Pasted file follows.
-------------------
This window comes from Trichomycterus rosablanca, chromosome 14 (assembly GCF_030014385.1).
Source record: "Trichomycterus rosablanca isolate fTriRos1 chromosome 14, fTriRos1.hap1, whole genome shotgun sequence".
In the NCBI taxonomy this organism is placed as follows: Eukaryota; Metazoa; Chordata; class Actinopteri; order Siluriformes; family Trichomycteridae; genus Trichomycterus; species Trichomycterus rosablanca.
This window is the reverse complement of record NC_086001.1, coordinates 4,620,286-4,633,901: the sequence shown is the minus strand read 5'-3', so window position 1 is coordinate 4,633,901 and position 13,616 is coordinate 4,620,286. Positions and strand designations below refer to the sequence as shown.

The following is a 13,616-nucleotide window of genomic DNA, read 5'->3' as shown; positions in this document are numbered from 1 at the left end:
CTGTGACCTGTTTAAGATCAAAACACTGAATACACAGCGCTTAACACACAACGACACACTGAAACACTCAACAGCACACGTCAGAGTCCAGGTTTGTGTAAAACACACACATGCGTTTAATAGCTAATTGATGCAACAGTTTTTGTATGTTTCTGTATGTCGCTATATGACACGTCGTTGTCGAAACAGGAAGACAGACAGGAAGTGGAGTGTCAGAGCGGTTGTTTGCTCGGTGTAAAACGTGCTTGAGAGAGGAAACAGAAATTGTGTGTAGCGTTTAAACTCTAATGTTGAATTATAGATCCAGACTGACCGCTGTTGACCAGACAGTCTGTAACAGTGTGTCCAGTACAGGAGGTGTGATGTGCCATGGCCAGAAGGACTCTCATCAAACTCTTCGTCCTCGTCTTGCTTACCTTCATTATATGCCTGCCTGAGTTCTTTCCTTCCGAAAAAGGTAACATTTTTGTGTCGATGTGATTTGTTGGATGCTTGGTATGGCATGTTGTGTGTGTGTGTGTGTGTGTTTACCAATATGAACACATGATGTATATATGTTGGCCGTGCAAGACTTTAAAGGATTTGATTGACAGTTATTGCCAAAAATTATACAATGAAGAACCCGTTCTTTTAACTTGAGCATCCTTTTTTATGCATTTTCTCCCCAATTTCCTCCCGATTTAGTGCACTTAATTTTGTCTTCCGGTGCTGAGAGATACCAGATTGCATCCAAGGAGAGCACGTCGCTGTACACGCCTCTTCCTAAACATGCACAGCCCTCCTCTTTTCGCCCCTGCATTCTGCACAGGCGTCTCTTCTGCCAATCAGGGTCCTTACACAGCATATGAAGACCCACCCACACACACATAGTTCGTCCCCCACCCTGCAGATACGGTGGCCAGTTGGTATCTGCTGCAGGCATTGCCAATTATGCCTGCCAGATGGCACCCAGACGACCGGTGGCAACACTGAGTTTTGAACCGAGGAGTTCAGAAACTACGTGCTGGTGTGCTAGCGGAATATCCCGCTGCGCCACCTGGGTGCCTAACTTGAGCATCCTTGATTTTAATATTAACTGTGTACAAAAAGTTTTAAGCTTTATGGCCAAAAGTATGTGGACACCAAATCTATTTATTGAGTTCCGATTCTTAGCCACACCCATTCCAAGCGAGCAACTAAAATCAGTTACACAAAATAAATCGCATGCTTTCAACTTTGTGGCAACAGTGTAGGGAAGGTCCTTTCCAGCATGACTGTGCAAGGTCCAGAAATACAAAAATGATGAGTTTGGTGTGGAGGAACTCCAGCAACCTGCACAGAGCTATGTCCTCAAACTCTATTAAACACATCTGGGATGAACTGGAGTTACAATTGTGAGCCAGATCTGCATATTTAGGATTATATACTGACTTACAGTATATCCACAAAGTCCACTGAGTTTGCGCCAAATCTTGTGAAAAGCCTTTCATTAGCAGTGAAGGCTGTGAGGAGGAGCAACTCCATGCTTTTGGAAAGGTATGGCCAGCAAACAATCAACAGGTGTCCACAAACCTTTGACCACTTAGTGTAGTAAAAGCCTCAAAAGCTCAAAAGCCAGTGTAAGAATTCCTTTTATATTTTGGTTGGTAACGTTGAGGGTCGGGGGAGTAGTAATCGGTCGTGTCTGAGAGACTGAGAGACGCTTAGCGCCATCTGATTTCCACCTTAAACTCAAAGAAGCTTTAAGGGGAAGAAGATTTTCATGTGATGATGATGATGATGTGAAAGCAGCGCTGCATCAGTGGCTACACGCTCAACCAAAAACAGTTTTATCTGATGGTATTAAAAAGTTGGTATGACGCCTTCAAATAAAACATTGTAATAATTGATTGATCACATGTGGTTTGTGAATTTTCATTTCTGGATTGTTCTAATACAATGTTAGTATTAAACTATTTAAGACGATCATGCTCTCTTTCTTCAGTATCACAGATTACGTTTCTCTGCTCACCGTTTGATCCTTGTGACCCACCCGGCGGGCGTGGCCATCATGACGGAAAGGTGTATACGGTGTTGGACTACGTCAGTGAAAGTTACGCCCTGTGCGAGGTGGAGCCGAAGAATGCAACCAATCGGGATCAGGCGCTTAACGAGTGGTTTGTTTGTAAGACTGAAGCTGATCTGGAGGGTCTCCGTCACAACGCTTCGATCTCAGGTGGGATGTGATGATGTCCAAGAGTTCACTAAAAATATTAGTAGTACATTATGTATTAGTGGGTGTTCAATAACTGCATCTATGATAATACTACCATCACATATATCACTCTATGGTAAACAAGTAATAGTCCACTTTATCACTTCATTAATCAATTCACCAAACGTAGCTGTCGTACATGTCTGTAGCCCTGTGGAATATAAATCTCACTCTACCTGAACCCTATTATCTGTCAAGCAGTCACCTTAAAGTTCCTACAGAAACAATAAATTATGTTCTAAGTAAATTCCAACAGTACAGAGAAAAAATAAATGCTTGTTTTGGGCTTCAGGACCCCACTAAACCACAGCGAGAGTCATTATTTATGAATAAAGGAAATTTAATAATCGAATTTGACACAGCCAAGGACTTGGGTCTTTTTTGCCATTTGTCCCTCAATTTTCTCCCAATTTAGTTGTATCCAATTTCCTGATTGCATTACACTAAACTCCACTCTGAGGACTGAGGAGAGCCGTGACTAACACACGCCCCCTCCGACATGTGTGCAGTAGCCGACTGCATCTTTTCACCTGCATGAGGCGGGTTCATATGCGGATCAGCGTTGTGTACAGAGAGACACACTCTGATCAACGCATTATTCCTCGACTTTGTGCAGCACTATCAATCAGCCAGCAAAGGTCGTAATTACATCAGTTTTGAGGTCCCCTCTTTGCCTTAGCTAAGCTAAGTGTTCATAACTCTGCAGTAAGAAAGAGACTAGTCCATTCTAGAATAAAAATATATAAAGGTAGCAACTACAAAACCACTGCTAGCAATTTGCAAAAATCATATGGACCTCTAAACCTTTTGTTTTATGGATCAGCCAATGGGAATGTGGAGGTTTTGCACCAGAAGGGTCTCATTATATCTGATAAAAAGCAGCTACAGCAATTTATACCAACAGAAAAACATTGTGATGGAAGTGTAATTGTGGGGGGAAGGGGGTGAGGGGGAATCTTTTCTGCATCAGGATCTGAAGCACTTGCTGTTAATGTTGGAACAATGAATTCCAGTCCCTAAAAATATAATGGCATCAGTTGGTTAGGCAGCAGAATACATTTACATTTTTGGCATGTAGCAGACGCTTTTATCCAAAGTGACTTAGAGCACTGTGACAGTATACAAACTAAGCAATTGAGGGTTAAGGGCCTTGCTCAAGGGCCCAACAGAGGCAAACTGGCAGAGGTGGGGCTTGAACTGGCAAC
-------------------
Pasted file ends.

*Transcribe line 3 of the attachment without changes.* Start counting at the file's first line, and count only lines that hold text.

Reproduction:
In the NCBI taxonomy this organism is placed as follows: Eukaryota; Metazoa; Chordata; class Actinopteri; order Siluriformes; family Trichomycteridae; genus Trichomycterus; species Trichomycterus rosablanca.